'Wheat is starchy, so difficult to digest'.
I've always understood that in sprouting starches are converted to simple sugars. Raw, sprouted wheat should present no digestion problems.

'Wheat is addictive.'

Some say that all grains are addictive because they contain opioids - a group of addictive substances causing food cravings. Investigating this, I found that opioids result from the partial digestion of gluten. As described above, gluten will be significantly reduced when wheat is sprouted. Although I enjoy raw, sprouted wheat I certainly don't feel a compulsion to eat it daily, as I used to with cooked bread. I'd suggest that 'addiction' might not be an issue with raw, sprouted wheat.

'Wheat produces mycotoxins.'

Mycotoxins are a health hazard, and are produced by fungi. Commercially- stored grains can ferment in 90 days, during which time mycotoxins are produced. But many foods will grow fungus if they're kept too long and/or in incorrect conditions. The simple answer to this is to buy wheatberries from a reputable supplier and store them at home in a cool place. I store mine in a bucket in a kitchen cupboard, and have seen neither mould nor fermentation in a year of doing so. So there is no reason for these fungi to be produced if wheatberries are stored properly.

So...
if you've never tried raw, sprouted wheat, and would like to do so, here's a little advice from a seasoned raw, sprouted, wheat-eater!

(NOTE - if your reactions to cooked wheat in the past have been life-threatening.....please leave the raw wheat - just in case!)

Eat raw, sprouted wheat with alkalising (raw) plant foods.

As to whether raw, sprouted wheat is acidic, neutral, or alkalising, I'm on the fence with this one! But it's certainly the case that if we eat raw, sprouted wheat with green leaves (which are highly alkalising), or in fact with any alkalising raw plant food (as I described above, I like mine with avocado), the overall effect of the meal should be alkalising.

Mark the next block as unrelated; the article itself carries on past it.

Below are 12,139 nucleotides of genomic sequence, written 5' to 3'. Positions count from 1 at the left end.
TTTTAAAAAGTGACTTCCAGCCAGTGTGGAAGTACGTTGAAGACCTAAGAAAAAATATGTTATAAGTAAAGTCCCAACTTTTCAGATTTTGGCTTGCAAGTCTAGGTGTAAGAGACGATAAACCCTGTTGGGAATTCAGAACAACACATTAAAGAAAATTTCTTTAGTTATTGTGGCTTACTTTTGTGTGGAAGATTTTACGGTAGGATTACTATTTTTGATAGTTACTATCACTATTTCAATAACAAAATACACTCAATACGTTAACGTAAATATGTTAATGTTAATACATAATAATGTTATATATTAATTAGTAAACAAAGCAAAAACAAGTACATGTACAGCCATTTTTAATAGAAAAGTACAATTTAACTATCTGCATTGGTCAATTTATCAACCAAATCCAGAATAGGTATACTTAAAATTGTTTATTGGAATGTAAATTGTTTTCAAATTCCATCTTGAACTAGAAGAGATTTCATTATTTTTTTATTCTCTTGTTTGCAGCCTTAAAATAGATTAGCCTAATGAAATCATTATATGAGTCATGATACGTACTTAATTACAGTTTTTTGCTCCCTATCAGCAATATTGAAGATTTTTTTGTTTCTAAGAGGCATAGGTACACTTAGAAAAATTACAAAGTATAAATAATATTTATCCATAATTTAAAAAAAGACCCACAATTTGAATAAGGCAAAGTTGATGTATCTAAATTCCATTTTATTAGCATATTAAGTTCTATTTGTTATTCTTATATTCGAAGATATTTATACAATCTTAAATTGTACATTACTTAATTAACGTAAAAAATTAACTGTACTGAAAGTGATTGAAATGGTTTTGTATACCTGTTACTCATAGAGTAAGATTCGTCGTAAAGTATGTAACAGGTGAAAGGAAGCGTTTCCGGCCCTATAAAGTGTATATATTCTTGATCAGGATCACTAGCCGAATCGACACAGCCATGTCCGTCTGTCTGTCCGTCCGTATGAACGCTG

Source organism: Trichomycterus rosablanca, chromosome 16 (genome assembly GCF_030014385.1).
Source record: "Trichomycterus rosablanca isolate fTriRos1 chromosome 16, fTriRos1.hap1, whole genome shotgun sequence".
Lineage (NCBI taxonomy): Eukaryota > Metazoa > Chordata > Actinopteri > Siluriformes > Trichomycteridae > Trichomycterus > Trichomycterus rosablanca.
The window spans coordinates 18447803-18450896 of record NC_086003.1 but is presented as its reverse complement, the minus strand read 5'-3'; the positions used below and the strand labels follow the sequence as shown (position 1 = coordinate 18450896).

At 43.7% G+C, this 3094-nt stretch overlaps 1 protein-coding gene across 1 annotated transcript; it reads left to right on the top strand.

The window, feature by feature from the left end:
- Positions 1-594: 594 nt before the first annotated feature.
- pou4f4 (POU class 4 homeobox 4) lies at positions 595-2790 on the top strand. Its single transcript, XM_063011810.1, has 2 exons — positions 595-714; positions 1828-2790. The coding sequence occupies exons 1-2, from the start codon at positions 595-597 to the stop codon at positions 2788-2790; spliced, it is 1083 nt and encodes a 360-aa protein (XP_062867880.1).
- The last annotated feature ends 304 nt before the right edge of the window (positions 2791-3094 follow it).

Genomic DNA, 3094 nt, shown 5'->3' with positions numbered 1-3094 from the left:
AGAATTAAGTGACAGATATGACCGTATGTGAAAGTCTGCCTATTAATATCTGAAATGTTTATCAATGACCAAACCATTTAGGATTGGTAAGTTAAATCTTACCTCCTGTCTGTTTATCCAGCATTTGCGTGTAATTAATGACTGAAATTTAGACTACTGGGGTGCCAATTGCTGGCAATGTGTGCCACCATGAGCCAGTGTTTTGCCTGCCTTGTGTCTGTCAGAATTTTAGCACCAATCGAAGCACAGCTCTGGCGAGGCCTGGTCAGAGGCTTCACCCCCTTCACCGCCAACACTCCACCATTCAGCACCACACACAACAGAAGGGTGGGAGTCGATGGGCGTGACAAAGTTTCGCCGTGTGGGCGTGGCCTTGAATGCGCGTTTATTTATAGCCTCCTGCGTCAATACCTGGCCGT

Don't eat sweet fruit with or within 3-4 hours of raw, sprouted wheat.

Fruit is best eaten on an empty stomach or with very easy-to-digest foods, such as green leaves. It digests quickly, often in 1-2 hours or less. If you eat fruit with or on top of wheat (or in fact with or on top of any longer-to-digest food such as pulses, grains, nuts) the fruit will want to exit, but it won't be able to, as its way will be blocked by the other food. Result: fermentation, gas, bloating...

Do buy organic, from a wholefood/raw food source.

Firstly, because I believe this maximises the chances of the wheatberries not being an over-hybridised strain. Secondly, because, as with all organic produce, as well as being free of pesticides, it will be richer in minerals than non-organic. Bob Smith, a trace minerals lab analyst, in his 1993-5 studies, found, 'Organically-grown wheat had twice the calcium, four times more magnesium, five times more manganese, and thirteeen times more selenium than the commercial wheat.'


To date, I haven't found anything that persuades me that raw, sprouted wheat should not be considered a good food for us.

In fact, the net effect of my investigations has been to reinforce my feeling that, although it may not be essential to eat wheat (or any grain) in our raw food diet, as long as it's raw and sprouted it can hold its head up high along with all the other foods that nourish us.

So many times when I hear someone in the health food field (ie including the raw food world) tell others that they shouldn't eat wheat, I find that their arguments really only apply to cooked wheat.

And, if anyone does know of any research that indicates adverse effects on our bodies from the consumption of RAW, SPROUTED wheat, do let me know via the RawforLife website.

In Wheat Part II, I will be giving step-by-step instructions for making my 'daily bread' - Essene bread - which is bread made from raw, sprouted wheatberries, and...nothing else.

23 comments:

Airen Hanley Summers said...

I have been doing a lot of research myself on the subject of grains and hybridized foods, and i stumbled upon some information that suggest,`Grains are Hybridized versions of Grass Seeds! I myself are trying to cut out as many hybrid foods as I can out of my diet, so if you have any more information on this subject please let me know. Also regrading the subject of Gluten iv heard that,`Refined Grains(rich in gluten literally converts into glue in the colon'. I have reference on this subjects and look forward to hearing from you. Peace, One Love The Artist AHS (",)

Debbie Took said...

Hi Airen